AO: This is a samba and this is a traditional sort of Brazilian rhythm. And it talks about a someone – he never really names the person he is directing his words to – he essentially positioned this as being about a bad break-up and someone getting a divorce or something, or having gone through an abusive relationship or something like that, and breaking free. He says that in spite of that person, tomorrow will be another day. And then he proceeds to describe what that they will look like and how happy he will be and how much love there will be, but really it was about the military dictators. And I just think it’s kind of amazing that the censorship office never really understood this.
AO: Of course the song is just fun. It’s good to dance to, it’s not heavy, you know, he is describing a difficult situation, a difficult political situation, but not in a heavy, sad way, there’s a lot of joy in it. And I think that joy can be very subversive, and keeping that joy in difficult times can be a revolutionary act, in many ways.
AO: Brazil has a long tradition of singer-songwriters, and in many ways they’re like poets, but they put their words into song. And that’s been a fixture of Brazilian popular music for a really long time, especially in samba which was a rhythm that was outlawed, literally outlawed, for a long time. In Rio, if you were carrying a samba instrument, that would be considered a reason for the police to stop you and arrest you. I think that this ability that the Brazilian people famously have to combine party and festivity with real indignation and action, I think is really striking to me. And it’s not a cliché, it’s true. It’s a country that knows how to party, but it also knows how to organize. And I think that these two things come together very well in song in Brazilian popular music.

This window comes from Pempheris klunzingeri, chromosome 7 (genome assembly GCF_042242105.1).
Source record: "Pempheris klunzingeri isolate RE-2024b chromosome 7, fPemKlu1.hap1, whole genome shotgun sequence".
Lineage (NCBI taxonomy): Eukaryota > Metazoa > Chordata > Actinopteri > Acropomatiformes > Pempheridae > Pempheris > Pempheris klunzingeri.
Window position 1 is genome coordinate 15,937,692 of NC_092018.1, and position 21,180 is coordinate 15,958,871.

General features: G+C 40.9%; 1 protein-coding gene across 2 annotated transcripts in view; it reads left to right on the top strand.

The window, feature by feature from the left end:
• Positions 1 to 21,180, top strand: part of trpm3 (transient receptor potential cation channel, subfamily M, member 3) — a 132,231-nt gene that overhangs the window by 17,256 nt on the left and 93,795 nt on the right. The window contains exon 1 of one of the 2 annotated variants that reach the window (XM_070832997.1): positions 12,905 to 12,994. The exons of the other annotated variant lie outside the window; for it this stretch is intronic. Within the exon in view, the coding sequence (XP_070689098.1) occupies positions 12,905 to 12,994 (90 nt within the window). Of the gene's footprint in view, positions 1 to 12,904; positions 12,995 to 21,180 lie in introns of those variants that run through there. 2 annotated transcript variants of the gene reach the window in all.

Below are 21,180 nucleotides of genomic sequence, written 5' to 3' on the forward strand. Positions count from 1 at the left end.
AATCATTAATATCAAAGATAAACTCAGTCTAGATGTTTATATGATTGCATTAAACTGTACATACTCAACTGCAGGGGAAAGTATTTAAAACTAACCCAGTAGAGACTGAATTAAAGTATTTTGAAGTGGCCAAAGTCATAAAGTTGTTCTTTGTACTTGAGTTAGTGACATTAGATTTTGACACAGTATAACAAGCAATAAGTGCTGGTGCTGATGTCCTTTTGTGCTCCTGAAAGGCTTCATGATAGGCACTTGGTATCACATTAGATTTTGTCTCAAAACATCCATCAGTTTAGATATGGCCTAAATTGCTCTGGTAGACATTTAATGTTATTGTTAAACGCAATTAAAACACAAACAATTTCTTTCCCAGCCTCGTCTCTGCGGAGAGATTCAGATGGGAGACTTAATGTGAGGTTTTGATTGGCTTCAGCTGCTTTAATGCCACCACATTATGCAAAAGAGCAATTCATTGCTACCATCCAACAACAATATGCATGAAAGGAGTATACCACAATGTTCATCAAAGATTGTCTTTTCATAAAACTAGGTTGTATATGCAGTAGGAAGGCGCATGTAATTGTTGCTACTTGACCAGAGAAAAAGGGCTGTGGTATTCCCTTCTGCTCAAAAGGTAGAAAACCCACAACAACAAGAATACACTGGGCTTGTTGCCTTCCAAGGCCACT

AO: Brazil is definitely living through a period of renewed authoritarianism. I don’t think we are quite at the place that we were, in the military dictatorship period yet, but I do think there are enough worrying signs… When I’m going through my most difficult moments, I just remind myself that, you know, this too shall pass and the artistes of the ‘sixties and ‘seventies and ‘eighties in Brazil, I think, often remind us of that – they were able to keep their work going, and their art going.
AA: Apesar de Voce by Chico Buarque, celebrated Brazilian musician and novelist. Our thanks to Alessandra Orofino for those reflections, you can find out more about the song and Chico Buarque himself, on our podcast page.
AA: Okay. That’s all from this sixth episode of Strength and Solidarity. Check out our website for more on whatever you hear on the podcast, and we’d love your feedback. Wherever you access us, you’ll find a link to tell us how we’re doing or make a suggestion and please, yes, add us to your podcast library and give us a rating. For now, though, thanks to our producer, Peter Coccoma, I’m Akwe Amosu. Until next time.